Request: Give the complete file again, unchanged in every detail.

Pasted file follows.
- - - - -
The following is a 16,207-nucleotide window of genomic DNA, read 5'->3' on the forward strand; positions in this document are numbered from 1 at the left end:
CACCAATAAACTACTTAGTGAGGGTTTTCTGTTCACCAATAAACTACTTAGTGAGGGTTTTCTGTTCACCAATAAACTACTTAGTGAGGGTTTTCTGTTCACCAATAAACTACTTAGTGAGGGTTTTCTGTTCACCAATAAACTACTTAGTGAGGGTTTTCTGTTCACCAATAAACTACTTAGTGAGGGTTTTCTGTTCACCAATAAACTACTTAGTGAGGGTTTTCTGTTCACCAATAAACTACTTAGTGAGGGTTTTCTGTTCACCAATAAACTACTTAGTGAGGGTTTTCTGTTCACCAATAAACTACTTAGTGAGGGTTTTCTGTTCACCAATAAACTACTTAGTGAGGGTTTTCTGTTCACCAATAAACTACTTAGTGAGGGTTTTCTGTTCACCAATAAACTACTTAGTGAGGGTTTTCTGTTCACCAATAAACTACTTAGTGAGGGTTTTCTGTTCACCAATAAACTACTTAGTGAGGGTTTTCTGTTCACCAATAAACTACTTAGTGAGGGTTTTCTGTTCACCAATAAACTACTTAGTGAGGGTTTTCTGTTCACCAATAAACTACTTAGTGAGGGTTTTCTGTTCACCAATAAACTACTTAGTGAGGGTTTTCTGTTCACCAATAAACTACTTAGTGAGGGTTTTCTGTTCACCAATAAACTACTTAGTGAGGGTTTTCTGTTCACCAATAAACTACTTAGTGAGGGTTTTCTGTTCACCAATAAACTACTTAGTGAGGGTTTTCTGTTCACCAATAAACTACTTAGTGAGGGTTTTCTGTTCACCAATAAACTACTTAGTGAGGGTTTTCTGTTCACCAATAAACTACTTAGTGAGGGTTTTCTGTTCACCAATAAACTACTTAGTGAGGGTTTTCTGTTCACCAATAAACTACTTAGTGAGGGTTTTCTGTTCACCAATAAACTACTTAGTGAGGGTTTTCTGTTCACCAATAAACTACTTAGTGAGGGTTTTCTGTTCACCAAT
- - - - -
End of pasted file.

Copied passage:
The following is a 16,207-nucleotide window of genomic DNA, read 5'->3' on the forward strand; positions in this document are numbered from 1 at the left end:
CACCAATAAACTACTTAGTGAGGGTTTTCTGTTCACCAATAAACTACTTAGTGAGGGTTTTCTGTTCACCAATAAACTACTTAGTGAGGGTTTTCTGTTCACCAATAAACTACTTAGTGAGGGTTTTCTGTTCACCAATAAACTACTTAGTGAGGGTTTTCTGTTCACCAATAAACTACTTAGTGAGGGTTTTCTGTTCACCAATAAACTACTTAGTGAGGGTTTTCTGTTCACCAATAAACTACTTAGTGAGGGTTTTCTGTTCACCAATAAACTACTTAGTGAGGGTTTTCTGTTCACCAATAAACTACTTAGTGAGGGTTTTCTGTTCACCAATAAACTACTTAGTGAGGGTTTTCTGTTCACCAATAAACTACTTAGTGAGGGTTTTCTGTTCACCAATAAACTACTTAGTGAGGGTTTTCTGTTCACCAATAAACTACTTAGTGAGGGTTTTCTGTTCACCAATAAACTACTTAGTGAGGGTTTTCTGTTCACCAATAAACTACTTAGTGAGGGTTTTCTGTTCACCAATAAACTACTTAGTGAGGGTTTTCTGTTCACCAATAAACTACTTAGTGAGGGTTTTCTGTTCACCAATAAACTACTTAGTGAGGGTTTTCTGTTCACCAATAAACTACTTAGTGAGGGTTTTCTGTTCACCAATAAACTACTTAGTGAGGGTTTTCTGTTCACCAATAAACTACTTAGTGAGGGTTTTCTGTTCACCAATAAACTACTTAGTGAGGGTTTTCTGTTCACCAATAAACTACTTAGTGAGGGTTTTCTGTTCACCAATAAACTACTTAGTGAGGGTTTTCTGTTCACCAATAAACTACTTAGTGAGGGTTTTCTGTTCACCAATAAACTACTTAGTGAGGGTTTTCTGTTCACCAATAAACTACTTAGTGAGGGTTTTCTGTTCACCAATAAACTACTTAGTGAGGGTTTTCTGTTCACCAATAAACTACTTAGTGAGGGTTTTCTGTTCACCAAT